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Twenty Things to Do with a Computer - Your Tech Plan for the Next 50 Years

Session 6
Gary S. Stager — Constructing Modern Knowledge

Educators benefit when they understand that they stand on the shoulders of giants. Without the vision of Seymour Papert and Cynthia Solomon educational computing and the maker movement might not exist. They created a progressive vision for the field and many of the tools and many of the pedagogical metaphors that continue to guide effective practice.

In 1971, they not only predicted 1:1 computing for every child, physical computing, computer science for all, and the maker movement, but they demonstrated what it looked like in practice. Despite that, their provocations remain unrealized in far too many schools a half century later.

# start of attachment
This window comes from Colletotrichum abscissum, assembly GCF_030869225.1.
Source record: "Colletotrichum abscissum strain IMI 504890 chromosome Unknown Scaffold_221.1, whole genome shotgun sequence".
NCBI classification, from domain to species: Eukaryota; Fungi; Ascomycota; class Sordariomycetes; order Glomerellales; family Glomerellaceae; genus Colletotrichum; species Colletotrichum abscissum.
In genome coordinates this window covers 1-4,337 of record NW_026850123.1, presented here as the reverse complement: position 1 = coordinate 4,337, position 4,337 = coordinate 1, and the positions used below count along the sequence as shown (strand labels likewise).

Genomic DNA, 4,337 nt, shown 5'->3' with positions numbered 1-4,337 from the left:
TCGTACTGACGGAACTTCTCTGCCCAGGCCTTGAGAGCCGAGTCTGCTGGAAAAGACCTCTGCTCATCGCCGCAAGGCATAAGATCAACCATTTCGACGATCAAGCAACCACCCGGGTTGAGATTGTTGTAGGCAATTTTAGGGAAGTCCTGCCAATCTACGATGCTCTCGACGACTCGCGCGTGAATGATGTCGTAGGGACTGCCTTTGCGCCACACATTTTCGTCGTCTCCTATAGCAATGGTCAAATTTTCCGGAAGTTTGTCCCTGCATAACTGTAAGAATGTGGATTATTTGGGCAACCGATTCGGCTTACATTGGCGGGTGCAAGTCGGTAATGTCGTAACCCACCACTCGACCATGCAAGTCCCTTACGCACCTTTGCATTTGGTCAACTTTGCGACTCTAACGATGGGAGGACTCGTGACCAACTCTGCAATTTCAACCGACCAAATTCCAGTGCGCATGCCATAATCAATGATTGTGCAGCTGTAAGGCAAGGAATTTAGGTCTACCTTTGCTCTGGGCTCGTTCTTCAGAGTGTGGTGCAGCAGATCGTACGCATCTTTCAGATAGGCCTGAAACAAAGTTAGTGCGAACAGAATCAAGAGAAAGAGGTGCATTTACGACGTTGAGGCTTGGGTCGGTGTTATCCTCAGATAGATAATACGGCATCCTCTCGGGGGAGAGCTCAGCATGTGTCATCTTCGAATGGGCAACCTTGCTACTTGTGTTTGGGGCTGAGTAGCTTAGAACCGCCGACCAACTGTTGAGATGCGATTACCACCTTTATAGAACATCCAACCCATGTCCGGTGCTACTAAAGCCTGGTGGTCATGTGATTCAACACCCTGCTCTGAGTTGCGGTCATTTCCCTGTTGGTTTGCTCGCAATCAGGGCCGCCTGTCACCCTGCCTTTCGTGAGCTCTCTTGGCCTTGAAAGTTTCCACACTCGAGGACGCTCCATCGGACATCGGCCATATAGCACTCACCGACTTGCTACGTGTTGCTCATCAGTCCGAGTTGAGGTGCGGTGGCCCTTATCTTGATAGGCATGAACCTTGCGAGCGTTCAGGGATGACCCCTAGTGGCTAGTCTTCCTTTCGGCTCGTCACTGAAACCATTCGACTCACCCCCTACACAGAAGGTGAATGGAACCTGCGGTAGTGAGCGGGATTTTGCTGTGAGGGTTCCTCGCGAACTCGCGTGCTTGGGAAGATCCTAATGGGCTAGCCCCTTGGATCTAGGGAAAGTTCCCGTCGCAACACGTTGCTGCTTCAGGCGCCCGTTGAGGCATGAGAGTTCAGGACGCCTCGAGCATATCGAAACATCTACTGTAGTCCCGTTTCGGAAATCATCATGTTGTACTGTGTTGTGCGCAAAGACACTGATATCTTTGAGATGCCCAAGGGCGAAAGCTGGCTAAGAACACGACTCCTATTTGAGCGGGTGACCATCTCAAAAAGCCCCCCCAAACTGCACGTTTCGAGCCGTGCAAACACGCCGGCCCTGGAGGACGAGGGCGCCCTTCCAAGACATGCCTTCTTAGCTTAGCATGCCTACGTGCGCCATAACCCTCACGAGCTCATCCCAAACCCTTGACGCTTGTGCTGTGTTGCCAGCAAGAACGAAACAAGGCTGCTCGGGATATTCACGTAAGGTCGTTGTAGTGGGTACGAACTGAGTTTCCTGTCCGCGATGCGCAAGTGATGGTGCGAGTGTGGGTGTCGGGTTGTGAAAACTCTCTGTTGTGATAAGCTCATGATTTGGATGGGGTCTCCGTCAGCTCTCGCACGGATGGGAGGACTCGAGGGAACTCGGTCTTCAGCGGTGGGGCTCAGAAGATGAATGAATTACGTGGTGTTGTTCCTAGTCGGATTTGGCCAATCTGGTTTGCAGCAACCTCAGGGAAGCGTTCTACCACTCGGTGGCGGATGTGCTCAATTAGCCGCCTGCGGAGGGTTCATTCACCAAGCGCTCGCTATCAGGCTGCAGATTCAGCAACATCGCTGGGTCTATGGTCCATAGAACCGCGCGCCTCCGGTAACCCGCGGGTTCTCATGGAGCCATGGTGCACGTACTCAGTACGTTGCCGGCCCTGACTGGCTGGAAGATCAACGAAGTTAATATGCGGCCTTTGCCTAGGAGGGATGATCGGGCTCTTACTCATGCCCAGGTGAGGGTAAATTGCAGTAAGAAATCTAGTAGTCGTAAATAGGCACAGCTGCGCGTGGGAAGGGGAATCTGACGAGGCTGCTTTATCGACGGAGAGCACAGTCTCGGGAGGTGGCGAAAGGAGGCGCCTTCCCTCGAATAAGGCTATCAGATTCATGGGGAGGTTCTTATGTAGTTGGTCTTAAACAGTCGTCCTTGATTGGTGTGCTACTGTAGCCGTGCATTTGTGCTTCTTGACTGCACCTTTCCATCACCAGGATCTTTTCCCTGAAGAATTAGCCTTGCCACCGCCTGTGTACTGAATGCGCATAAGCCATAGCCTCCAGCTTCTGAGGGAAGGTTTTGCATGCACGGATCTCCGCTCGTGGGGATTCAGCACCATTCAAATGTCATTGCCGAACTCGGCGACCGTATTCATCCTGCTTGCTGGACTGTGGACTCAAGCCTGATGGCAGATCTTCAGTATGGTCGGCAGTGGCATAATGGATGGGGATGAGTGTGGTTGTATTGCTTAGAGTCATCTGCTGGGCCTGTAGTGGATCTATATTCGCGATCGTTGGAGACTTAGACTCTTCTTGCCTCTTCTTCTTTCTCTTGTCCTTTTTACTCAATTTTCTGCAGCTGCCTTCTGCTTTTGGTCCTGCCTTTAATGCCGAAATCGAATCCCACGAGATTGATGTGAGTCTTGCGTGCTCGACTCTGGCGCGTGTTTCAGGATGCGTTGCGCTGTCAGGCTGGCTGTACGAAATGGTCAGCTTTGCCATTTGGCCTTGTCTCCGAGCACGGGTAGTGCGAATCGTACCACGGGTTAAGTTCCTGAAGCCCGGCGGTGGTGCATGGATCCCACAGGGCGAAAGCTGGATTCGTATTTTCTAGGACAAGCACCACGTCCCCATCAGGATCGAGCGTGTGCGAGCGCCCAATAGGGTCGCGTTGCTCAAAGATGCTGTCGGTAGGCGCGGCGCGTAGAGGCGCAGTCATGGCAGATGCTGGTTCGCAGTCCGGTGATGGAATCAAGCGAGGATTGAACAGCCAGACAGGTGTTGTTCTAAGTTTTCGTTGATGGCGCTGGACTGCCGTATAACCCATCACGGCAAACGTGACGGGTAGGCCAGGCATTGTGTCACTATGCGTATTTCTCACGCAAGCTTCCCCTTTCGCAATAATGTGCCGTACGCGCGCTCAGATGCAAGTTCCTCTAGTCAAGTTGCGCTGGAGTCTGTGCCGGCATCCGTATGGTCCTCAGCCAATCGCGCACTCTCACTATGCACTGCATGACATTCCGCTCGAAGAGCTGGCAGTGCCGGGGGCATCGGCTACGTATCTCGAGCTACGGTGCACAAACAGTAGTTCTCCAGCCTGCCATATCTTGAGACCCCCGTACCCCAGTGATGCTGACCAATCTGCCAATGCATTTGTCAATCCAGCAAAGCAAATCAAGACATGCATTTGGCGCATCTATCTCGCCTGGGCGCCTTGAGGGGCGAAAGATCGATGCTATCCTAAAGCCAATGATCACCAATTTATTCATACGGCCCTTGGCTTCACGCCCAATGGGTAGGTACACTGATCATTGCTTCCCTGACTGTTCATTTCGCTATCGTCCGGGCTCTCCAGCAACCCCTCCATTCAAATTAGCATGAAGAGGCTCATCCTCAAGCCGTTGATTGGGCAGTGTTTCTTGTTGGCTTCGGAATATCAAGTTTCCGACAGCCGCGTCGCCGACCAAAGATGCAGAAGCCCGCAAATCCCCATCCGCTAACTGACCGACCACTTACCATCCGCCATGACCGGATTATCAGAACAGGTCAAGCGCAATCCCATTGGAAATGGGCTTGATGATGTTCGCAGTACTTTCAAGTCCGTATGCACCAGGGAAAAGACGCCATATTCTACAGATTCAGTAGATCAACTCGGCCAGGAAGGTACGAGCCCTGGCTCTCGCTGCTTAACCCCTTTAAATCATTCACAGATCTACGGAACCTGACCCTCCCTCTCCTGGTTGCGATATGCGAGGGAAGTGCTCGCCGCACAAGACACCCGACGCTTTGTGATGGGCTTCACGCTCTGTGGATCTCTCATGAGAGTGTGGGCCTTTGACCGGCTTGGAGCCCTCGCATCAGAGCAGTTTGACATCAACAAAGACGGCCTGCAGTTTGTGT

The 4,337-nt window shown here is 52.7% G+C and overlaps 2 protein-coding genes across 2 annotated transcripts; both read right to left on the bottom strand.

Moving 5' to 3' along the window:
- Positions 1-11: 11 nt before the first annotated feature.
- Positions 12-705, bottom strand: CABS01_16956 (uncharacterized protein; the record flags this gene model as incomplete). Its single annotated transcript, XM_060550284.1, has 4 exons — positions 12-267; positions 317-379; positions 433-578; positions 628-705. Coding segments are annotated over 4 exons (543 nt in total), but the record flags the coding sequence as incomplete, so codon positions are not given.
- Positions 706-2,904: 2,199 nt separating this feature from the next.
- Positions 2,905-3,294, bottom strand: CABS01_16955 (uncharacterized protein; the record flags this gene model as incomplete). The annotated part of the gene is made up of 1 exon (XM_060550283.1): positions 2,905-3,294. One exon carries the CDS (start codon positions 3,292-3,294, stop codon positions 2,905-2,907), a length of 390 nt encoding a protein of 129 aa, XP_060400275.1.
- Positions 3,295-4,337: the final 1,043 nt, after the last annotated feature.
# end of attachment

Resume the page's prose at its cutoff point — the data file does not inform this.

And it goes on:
The presenter's recent book project assembled nearly four dozen of the world's leading technologists, educators, scholars, educators, and visionaries to explore the wisdom of Twenty Things to Do with a Computer, reflect on our progress, and set a course for the next 50 years.

Schools seeking a tech plan, would be well served by recognizing that we stand on the shoulders of giants and that the goals of a 1971 document remain sadly elusive for too many of our students. This workshop hopes to help remediate that situation.

The scenarios presented not only inform technology planning, but prepare educators to be sufficiently future-ready to sustain pedagogical progress and maintain the viability of schooling.

At EDUCON, the presenter and author of the new book, "Twenty Things to Do with a Computer - Forward 50: Future Visions of Education Inspired by Seymour Papert and Cynthia Solomon’s Seminal Work," recounts the vision of Papert and Solomon, share the reflections of the book's extraordinary contributors, and propose epistemic lenses for guiding educational progress over the next fifty years.

Conversational Practice

Discussion, question, scenarios, historical perspective, exploration of emerging technologies, planning exercises.

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